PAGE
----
Jubilee Fund poverty simulation—a glimpse into a low-income life.
Hosting a Jubilee Fund poverty simulation is a unique and interactive way for groups of people to get a hands-on glimpse into what living on a low-income is like for Manitobans.
HOPE – A Poverty Simulation (HOPE stands for Homelessness, Oppression, Poverty, and Exclusion) allows students, employees, donors, volunteers and community organizations to gain a greater understanding of real challenges many Manitobans face.
During this 60-minute experiential simulation, participants assume new identities in low-income families, such as a single mom, student with an elderly dependent or a family of four.
The simulation requires them to navigate through two “months” of life that can include attending school, work, and dealing with government agencies, financial institutions and the justice system. Families try to stay financially afloat as they pay for essentials like rent, transportation and food while also juggling various unexpected challenges that can affect their finances and mental health.
The group simulation experience includes a facilitated debrief afterwards for participants to talk about what they learned and felt. In the past, many participants have shared how they became more aware of the financial and mental barriers surrounding living a low-income life.
How does it work?
- Simulation, including debrief, takes about 2.5 hours.
- 20-40 people can participate. About 12-18 participants will be needed to act as volunteers to staff the simulated community resources.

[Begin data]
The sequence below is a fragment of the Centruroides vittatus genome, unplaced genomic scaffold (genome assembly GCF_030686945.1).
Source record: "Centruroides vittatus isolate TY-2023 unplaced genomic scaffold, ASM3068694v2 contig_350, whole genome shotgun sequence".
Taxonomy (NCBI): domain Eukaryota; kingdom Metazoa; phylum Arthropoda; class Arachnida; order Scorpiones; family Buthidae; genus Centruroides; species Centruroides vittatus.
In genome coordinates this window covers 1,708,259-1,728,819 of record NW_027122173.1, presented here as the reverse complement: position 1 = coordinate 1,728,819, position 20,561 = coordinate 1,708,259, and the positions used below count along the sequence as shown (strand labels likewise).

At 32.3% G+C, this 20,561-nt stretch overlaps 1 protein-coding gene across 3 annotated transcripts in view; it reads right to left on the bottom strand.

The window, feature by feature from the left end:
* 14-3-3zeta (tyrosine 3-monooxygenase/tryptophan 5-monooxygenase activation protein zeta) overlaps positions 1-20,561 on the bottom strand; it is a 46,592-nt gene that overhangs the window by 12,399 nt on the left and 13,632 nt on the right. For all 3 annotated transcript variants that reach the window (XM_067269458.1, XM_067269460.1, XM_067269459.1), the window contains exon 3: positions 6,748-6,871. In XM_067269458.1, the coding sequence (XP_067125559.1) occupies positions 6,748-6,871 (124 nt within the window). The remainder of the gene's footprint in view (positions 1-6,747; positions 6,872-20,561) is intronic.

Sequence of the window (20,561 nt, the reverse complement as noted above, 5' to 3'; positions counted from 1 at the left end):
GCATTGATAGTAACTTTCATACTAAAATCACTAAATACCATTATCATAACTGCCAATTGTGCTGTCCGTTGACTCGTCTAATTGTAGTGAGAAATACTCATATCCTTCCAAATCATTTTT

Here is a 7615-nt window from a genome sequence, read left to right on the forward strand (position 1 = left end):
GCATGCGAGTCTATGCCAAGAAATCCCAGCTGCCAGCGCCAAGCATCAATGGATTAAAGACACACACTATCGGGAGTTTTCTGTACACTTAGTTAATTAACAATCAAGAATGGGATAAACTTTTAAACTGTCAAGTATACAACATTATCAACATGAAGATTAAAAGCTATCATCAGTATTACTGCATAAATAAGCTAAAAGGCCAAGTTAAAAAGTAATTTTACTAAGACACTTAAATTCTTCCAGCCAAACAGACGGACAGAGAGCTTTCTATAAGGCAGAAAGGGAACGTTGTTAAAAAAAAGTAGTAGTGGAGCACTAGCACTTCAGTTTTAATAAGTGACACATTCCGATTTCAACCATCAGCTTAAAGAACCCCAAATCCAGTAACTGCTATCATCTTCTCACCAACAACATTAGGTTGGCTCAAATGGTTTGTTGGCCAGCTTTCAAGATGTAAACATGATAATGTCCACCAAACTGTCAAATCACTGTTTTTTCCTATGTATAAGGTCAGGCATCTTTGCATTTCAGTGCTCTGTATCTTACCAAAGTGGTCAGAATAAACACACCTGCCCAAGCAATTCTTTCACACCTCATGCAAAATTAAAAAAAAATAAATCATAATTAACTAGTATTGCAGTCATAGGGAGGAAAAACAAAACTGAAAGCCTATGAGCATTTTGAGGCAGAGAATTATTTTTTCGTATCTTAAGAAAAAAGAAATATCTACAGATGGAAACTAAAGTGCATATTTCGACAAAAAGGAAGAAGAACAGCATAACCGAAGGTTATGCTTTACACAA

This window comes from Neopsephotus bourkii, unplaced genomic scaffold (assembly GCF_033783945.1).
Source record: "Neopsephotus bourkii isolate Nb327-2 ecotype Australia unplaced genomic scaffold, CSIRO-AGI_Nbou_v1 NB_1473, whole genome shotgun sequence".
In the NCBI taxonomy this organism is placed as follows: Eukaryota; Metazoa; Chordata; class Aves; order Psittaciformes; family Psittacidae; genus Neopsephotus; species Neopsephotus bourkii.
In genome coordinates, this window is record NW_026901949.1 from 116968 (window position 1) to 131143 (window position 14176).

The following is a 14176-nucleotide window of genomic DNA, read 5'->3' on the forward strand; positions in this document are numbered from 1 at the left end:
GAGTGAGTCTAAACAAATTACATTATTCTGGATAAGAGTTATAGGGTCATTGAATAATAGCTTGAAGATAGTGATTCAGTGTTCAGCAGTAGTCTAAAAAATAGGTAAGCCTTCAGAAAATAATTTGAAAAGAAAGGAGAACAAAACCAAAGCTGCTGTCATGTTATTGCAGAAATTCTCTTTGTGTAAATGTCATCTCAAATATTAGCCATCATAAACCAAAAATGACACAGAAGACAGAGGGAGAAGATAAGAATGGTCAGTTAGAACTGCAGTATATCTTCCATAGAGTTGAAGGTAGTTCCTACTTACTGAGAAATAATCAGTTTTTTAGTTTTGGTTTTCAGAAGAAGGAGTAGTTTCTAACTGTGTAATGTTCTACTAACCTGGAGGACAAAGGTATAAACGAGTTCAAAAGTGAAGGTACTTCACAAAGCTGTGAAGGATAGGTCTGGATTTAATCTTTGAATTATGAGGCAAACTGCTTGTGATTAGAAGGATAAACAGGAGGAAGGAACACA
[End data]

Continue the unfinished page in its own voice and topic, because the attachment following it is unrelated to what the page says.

- You will need to provide a venue for the simulation with a room of at least 1,500 square feet.
- It takes about 90 minutes to set up the simulation and orientate the volunteers before it begins.
- $650 covers the cost of the simulation. If this is a barrier, please let us know.
- Simulation can be customized with options to focus more on challenges faced by newcomers, people of colour and Indigenous people, as well as those struggling with substance abuse.
What will people learn?
- A better understanding of how barriers out of a community member’s control can affect their lives.
- A better understanding of how simple and unforeseen life scenarios can cause marginalized community members to spiral into homelessness or a state of emotional defeat.
What are some realities of poverty?
- 10 per cent of Canadians live in poverty.
- 62 per cent of Manitoba children from single parent families live in poverty.
- 21 per cent of single moms in Canada live in poverty.
- Racialized women earn 32 per cent less at work, and 20 per cent of racialized families live in poverty.
- A single person with a disability on EIA has an income about 33 per cent below the poverty line.
- Children with disabilities are twice as likely to live in household relying on social assistance.
- There is an annual difference of approximately $10,000 between a fully subsidized and a unsubsidized child care spot.
If your group is interested in hosting a Jubilee Fund poverty simulation, contact us today by completing the form below and we will reach out with more information. Or if you would prefer, please contact:
Monica Dueck by email or phone 204.589.5001 ext. 2.